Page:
Page 17 - Anne Morrell, Margaree Valley "Seasons of My Life"
ISSUE : Issue 45
Published by Ronald Caplan on 1987/6/1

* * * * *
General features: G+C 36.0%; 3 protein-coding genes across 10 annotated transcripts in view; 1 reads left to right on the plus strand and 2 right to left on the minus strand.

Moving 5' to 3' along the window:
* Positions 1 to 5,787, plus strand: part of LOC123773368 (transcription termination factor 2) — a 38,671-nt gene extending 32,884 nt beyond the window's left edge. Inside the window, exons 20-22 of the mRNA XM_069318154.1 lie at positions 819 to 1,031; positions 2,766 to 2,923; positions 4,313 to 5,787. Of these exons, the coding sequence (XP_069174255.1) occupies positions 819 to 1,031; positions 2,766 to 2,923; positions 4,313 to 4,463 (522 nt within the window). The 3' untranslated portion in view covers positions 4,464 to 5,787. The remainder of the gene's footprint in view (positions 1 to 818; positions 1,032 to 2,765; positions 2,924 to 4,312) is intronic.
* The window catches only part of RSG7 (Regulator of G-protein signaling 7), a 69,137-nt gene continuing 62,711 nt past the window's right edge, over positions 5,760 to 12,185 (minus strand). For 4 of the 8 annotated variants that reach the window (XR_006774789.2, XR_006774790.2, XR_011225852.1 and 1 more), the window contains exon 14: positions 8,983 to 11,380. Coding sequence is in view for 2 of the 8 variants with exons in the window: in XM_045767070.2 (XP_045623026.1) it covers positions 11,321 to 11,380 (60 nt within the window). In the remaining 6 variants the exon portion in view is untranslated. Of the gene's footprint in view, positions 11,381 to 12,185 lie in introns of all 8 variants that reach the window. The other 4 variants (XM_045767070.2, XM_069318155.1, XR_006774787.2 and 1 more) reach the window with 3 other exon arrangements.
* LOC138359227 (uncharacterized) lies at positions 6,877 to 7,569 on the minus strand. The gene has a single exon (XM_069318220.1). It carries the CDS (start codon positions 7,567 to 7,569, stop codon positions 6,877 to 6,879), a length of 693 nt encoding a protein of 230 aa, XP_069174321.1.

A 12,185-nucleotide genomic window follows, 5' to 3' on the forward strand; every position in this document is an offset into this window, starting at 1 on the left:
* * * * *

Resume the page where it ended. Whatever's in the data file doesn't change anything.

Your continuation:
Anne Morrell, Margaree Valley "Seasons of My Life" (Where were you born?) Trenton, New Jersey, 1948. But I was raised in Pennsylvania, be? cause Trenton was just half a mile across the river. That's where the hospital was. (What kind of situation were you raised in?) Typical lower middle class. Working parents--my father worked in a bank, and my mother was a housewife who became a sec? retary to put us through school. Actually, she was a secretary before she was a house? wife. She went to business college. (You didn't grow up on a farm?) No, but my grandparents had a farm. My mother was the farm girl that married the city boy. So we spent a lot of time on the grandparents' farm. They had about a hundred head of Hol- stein cows. (So this is not a big change.) Not really. Because I used to love going out to the farm. And then when I became a teenager, I got into horses and I worked on farms. Rode, showed, fox-hunted, taught kids how to ride. I had half a horse for a- while. My parents couldn't afford the board for a horse. And my grandparents wouldn't let me keep it on their farm be? cause of (dairy) regulations. So I split it with a friend. The two of us bought a cheap horse and trained it, and split the board. And then I worked at the stable to help earn money to pay for it, When I first came (to Cape Breton), that's what I did. I bought a couple of horses locally--young racehorses--and retrained them for riding horses and jumpers. Showed them in Sydney, in the Exhibition. And then I bred quarter horses for awhile, showed them in Sydney and Antigonish; took one down to Truro once. And I taught all the kids around here how to ride, had a 4-H club. But they all grew up and went a- way to school and got married, and that was the end of it! (You and Garry, when did you meet each oth? er?) High school. We went to high school together. We were always friends, because my brother and Garry were close friends. They had the same interests: motorcycles, old cars, stuff like that. We came up here to visit my brother, and really liked it. , I wanted to have my own farm. I was work? ing for a guy in the States, and it was a great job, I got a regular salary, but I wasn't getting anywhere. I just felt like, if I had my own place and I was doing it, then at least I'd have something in the end. (Garry) had just finished graduate school, just gotten a Master's degree in Fine Arts. And he wanted to get away from the craziness of the States and just have a place to be able to do what he wanted. Which was playing with machines, and doing a little bit of art, and farming. It was the "self-sufficient homestead" days. The first day we came, I came with Garry and his sister. We drove up in a VW bus. And I had a photograph of the house where (my, brother) lived- So we come, to , t;his stretch ( Northeast Mar? garee." "It's got 'o Do around here some? where," We're driving around in circles, through the loop around the river. Finally, this guy comes down the road riding a lit? tle kid's bicycle. And he comes up to us, and he says, "Oh, I saw the Pennsylvania license plates. You must be Allan's sister. Well, he lives right here, and his truck broke down in Inverness, so he'll be a- while. But go in and make yourself at home." And of course that just blew me a- way. I said, "How's this guy know all this stuff?" Of course, that's how it's been in Margaree ever since. The first trip down was just to visit. It was lucky that I could take about 7 weeks off from work. We visited my brother, and went to Newfoundland, drove around there for a few weeks, Put a garden in here and started looking for land. Then we came back in the winter, on Boxing Day, and spent another 3 weeks. Kind of did the same thing, got the feel of the place, and kept an eye out for some land. And my brother found a piece for us, which the 3 of us bought together. And we immigrated that following summer, as soon as Garry got out of graduate school. When we came up here, we had about $1200 and a truckload of stuff, that's all we CONTINUED NEXT PAGE (17)
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